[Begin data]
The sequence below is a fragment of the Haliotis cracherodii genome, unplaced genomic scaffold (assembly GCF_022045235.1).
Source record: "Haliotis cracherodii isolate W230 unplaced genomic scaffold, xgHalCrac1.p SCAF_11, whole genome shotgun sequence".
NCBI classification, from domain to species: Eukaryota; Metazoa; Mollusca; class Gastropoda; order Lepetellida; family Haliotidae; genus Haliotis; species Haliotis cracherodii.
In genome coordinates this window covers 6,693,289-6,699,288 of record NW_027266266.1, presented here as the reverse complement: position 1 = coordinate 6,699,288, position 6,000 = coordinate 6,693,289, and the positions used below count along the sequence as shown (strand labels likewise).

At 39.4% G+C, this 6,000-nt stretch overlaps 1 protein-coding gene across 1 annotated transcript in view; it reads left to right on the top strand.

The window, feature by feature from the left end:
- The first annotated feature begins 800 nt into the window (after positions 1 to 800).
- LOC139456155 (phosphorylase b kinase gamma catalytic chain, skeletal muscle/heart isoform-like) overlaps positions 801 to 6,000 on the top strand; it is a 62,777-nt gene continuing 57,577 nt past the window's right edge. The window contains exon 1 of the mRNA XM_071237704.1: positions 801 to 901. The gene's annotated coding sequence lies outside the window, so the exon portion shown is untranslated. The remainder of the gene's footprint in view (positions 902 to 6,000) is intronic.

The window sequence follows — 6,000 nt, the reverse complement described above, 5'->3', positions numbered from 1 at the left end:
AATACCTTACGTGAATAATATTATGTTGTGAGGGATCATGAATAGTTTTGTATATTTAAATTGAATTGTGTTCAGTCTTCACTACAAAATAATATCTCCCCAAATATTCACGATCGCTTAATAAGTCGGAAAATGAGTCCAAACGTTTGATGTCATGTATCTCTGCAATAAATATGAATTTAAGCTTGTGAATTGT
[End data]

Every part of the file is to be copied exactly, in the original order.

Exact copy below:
The sequence below is a fragment of the Haliotis cracherodii genome, unplaced genomic scaffold (assembly GCF_022045235.1).
Source record: "Haliotis cracherodii isolate W230 unplaced genomic scaffold, xgHalCrac1.p SCAF_11, whole genome shotgun sequence".
NCBI classification, from domain to species: Eukaryota; Metazoa; Mollusca; class Gastropoda; order Lepetellida; family Haliotidae; genus Haliotis; species Haliotis cracherodii.
In genome coordinates this window covers 6,693,289-6,699,288 of record NW_027266266.1, presented here as the reverse complement: position 1 = coordinate 6,699,288, position 6,000 = coordinate 6,693,289, and the positions used below count along the sequence as shown (strand labels likewise).

At 39.4% G+C, this 6,000-nt stretch overlaps 1 protein-coding gene across 1 annotated transcript in view; it reads left to right on the top strand.

The window, feature by feature from the left end:
- The first annotated feature begins 800 nt into the window (after positions 1 to 800).
- LOC139456155 (phosphorylase b kinase gamma catalytic chain, skeletal muscle/heart isoform-like) overlaps positions 801 to 6,000 on the top strand; it is a 62,777-nt gene continuing 57,577 nt past the window's right edge. The window contains exon 1 of the mRNA XM_071237704.1: positions 801 to 901. The gene's annotated coding sequence lies outside the window, so the exon portion shown is untranslated. The remainder of the gene's footprint in view (positions 902 to 6,000) is intronic.

The window sequence follows — 6,000 nt, the reverse complement described above, 5'->3', positions numbered from 1 at the left end:
AATACCTTACGTGAATAATATTATGTTGTGAGGGATCATGAATAGTTTTGTATATTTAAATTGAATTGTGTTCAGTCTTCACTACAAAATAATATCTCCCCAAATATTCACGATCGCTTAATAAGTCGGAAAATGAGTCCAAACGTTTGATGTCATGTATCTCTGCAATAAATATGAATTTAAGCTTGTGAATTGT